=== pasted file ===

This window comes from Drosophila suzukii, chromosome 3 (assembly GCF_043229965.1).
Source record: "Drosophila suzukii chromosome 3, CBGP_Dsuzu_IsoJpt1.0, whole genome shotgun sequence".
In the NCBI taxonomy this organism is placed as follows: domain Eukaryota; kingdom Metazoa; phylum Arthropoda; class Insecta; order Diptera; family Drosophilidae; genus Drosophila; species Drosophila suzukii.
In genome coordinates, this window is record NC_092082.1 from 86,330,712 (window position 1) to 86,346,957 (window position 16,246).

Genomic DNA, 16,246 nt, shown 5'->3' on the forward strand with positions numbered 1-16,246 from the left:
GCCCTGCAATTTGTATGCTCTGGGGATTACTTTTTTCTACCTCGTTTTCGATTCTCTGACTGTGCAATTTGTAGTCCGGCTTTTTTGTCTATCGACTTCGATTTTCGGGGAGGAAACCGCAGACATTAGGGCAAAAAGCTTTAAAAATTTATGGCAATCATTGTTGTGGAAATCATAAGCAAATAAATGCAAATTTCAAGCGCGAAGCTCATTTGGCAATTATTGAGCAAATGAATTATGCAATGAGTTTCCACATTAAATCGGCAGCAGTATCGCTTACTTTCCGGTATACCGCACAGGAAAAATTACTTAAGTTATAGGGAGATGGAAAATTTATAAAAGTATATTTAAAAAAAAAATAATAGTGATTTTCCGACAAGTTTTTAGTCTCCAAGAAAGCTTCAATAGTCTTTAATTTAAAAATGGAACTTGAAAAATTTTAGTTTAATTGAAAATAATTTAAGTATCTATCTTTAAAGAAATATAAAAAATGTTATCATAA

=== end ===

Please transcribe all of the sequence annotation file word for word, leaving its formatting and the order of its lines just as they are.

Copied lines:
This window comes from Drosophila suzukii, chromosome 3 (assembly GCF_043229965.1).
Source record: "Drosophila suzukii chromosome 3, CBGP_Dsuzu_IsoJpt1.0, whole genome shotgun sequence".
In the NCBI taxonomy this organism is placed as follows: domain Eukaryota; kingdom Metazoa; phylum Arthropoda; class Insecta; order Diptera; family Drosophilidae; genus Drosophila; species Drosophila suzukii.
In genome coordinates, this window is record NC_092082.1 from 86,330,712 (window position 1) to 86,346,957 (window position 16,246).

Genomic DNA, 16,246 nt, shown 5'->3' on the forward strand with positions numbered 1-16,246 from the left:
GCCCTGCAATTTGTATGCTCTGGGGATTACTTTTTTCTACCTCGTTTTCGATTCTCTGACTGTGCAATTTGTAGTCCGGCTTTTTTGTCTATCGACTTCGATTTTCGGGGAGGAAACCGCAGACATTAGGGCAAAAAGCTTTAAAAATTTATGGCAATCATTGTTGTGGAAATCATAAGCAAATAAATGCAAATTTCAAGCGCGAAGCTCATTTGGCAATTATTGAGCAAATGAATTATGCAATGAGTTTCCACATTAAATCGGCAGCAGTATCGCTTACTTTCCGGTATACCGCACAGGAAAAATTACTTAAGTTATAGGGAGATGGAAAATTTATAAAAGTATATTTAAAAAAAAAATAATAGTGATTTTCCGACAAGTTTTTAGTCTCCAAGAAAGCTTCAATAGTCTTTAATTTAAAAATGGAACTTGAAAAATTTTAGTTTAATTGAAAATAATTTAAGTATCTATCTTTAAAGAAATATAAAAAATGTTATCATAA